THE Tories’ popularity is now lower than it has ever been, according to polling from a leading firm.

An Ipsos survey run for London’s Evening Standard found that Rishi Sunak’s party was polling at just 20%, the lowest level since recorded the firm’s political monitor began in 1978.

The Standard reported that previous lows for the Tory party on the Ipsos monitor were 23% in December 2022, shortly after Sunak took power from Liz Truss, 23% in 1997 after Tony Blair’s landslide, and 22% under John Major in late 1994 and early 1995.

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The Conservatives – who rumours say are considering calling a snap General Election in May – polled at 27 points behind Keir Starmer’s Labour party (47%).

Sunak’s approval rating is also at a record low of -54, with 73% of people saying they were dissatisfied with him versus 19% who approve of his work.

Starmer is also seeing his popularity drop, with a net score of -26 (29% satisfied versus 55% not).

In further bad news for the Conservative’s, Nigel Farage’s Reform UK polled at eight per cent, which could squeeze Sunak’s party from the right.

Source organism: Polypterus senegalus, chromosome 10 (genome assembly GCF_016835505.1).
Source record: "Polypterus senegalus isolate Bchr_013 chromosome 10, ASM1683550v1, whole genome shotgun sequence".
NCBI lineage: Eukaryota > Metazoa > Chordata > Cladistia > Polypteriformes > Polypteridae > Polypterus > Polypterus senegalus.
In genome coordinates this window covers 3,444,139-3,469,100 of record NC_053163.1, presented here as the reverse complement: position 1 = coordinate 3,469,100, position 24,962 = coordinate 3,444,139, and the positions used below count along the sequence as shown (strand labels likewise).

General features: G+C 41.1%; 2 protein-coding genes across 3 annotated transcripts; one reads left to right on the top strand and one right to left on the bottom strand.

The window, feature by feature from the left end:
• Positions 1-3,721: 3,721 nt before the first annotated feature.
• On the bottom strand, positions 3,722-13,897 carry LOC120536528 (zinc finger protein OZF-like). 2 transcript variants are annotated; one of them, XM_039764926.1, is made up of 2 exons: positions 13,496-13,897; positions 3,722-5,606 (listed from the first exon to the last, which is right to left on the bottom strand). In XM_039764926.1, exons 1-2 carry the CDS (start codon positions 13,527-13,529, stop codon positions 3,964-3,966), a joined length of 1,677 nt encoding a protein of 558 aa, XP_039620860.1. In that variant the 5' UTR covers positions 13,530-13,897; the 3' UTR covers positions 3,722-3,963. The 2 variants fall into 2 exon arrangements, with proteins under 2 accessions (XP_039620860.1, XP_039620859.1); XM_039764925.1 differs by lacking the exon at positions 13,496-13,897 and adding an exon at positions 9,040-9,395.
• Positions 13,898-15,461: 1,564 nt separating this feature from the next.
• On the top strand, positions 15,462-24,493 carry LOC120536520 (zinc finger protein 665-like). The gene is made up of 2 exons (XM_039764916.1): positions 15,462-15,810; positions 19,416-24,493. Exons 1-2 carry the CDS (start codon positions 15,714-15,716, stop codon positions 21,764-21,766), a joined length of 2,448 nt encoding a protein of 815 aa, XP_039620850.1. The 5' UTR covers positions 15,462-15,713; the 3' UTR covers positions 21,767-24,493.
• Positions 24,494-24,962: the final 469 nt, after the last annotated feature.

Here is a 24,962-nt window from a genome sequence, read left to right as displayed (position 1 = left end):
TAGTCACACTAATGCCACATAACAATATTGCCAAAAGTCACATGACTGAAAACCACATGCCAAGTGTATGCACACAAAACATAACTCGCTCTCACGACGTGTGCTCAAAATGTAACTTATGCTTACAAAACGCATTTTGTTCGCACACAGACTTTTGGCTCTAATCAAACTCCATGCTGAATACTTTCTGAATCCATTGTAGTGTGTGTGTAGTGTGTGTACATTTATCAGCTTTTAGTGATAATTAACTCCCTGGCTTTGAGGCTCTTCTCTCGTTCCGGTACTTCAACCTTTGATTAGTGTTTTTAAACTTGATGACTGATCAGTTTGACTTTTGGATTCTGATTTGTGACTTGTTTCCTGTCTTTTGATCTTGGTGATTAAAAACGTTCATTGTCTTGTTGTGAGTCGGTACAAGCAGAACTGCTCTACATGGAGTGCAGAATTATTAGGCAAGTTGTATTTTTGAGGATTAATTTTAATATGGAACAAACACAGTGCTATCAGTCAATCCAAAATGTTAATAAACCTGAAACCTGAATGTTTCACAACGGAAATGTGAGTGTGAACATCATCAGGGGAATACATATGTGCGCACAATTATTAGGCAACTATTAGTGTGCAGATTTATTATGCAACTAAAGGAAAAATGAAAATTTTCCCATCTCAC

The LibDems polled at nine per cent, and the Greens eight per cent.

Gideon Skinner, the head of political research at Ipsos, said: “The historical comparisons continue to look ominous for Rishi Sunak and the Conservatives.

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“The Ipsos political monitor started in the late 70s and has never recorded a Conservative vote share this low – and the job satisfaction trends for the Prime Minister and his government since he took office are also heading downwards.

“Combined with Labour taking leads on issues of economic credibility to go with their traditional strengths in public services, this means the Conservatives face big challenges across a number of fronts if they are to turn the situation around.”

The news comes after the polling ahead of the Scottish Tory conference found the party was on lows not seen since Liz Truss was in office.

Chancellor Jeremy Hunt is due to deliver the Spring Budget on Wednesday, with Tory MPs hoping that tax cuts will reverse their ailing fortunes in the polls.

Ipsos UK interviewed 1004 adults in Britain by phone between February 21 and 28.